The first Star got her name from the lovely splash of white fur between her eyes, and from that time on, Nome area herder Larry Davis selected every Star, except the last, to look like the first Star.

"Larry always tells me he's going to give me the prettiest reindeer and he always does," Oro told the Anchorage Press in 2001. "Star has always had a white spot in the middle of her forehead, like a star, and a white breast and trim. Most reindeer are all dark gray or brown."

But while most reindeer are gray or brown, it's also true that most reindeer are not loners. They're herd animals. So those who loved Star also were concerned about her -- whether she was lonely and whether she got enough exercise or the right food. Regular veterinary visits ensured that every Star was in good health, and the first Star lived to the age of 23. Considering that wild deer live eight to 10 years at the most, her life span was remarkable. But during the 1980s and 1990s, subsequent Stars had a rough go of it, as intruders maimed or killed more than one of the docile creatures. One of the Stars died from eating plastic bags in 1986, the same year that Oro's beloved Ivan died at age 74.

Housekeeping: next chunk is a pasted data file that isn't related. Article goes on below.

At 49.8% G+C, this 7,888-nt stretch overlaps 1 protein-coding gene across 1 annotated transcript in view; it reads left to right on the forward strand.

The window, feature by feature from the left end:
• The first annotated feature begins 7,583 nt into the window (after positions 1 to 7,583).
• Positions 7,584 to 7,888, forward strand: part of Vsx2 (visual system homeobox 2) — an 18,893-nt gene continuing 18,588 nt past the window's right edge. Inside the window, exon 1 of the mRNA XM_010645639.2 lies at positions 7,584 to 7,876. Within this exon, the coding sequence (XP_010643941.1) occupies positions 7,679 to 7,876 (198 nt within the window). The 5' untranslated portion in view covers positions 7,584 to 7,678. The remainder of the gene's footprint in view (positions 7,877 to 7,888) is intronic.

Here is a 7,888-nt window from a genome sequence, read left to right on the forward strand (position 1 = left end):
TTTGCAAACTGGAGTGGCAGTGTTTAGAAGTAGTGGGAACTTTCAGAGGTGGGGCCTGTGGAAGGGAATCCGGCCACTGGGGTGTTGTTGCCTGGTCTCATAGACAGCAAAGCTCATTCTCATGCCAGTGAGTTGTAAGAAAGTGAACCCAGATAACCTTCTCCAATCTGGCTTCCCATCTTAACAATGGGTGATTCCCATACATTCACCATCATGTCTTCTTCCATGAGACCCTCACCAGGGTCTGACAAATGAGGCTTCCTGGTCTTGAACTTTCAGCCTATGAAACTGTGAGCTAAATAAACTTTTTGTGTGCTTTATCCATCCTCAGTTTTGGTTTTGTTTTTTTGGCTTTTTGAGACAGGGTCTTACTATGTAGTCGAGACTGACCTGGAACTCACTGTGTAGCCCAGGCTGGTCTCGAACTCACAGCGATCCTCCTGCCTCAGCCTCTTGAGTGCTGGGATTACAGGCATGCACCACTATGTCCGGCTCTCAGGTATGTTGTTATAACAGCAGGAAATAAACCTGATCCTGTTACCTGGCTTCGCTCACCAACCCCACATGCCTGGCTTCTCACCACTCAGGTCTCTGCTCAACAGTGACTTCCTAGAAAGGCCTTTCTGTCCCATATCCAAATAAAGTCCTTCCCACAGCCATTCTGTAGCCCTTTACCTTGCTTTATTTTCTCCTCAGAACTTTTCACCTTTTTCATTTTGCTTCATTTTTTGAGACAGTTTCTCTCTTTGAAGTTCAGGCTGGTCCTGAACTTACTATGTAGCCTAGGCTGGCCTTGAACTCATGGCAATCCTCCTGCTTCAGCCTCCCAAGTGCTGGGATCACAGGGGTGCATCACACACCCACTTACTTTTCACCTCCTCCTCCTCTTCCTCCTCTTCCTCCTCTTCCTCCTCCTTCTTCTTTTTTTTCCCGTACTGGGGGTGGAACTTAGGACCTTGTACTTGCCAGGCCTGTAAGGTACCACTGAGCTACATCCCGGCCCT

The widow asked for another reindeer from Larry Davis, and Star IV was her companion until 2002, living until age 14. By then Oro Stewart was 85 years old, no longer strong, and not sure if she'd get another pet. She didn't have to do the chores alone -- for years she and Ivan had counted on longtime friend Albert Whitehead to help care for their Stars. Finally, with Whitehead's promise that he'd take care of a new Star for the rest of her life, Oro changed her mind. Later she told an Anchorage Press reporter, "I was so pestered by people asking when there was going to be another. This is a legend in Anchorage. You cannot give up at this point in the game."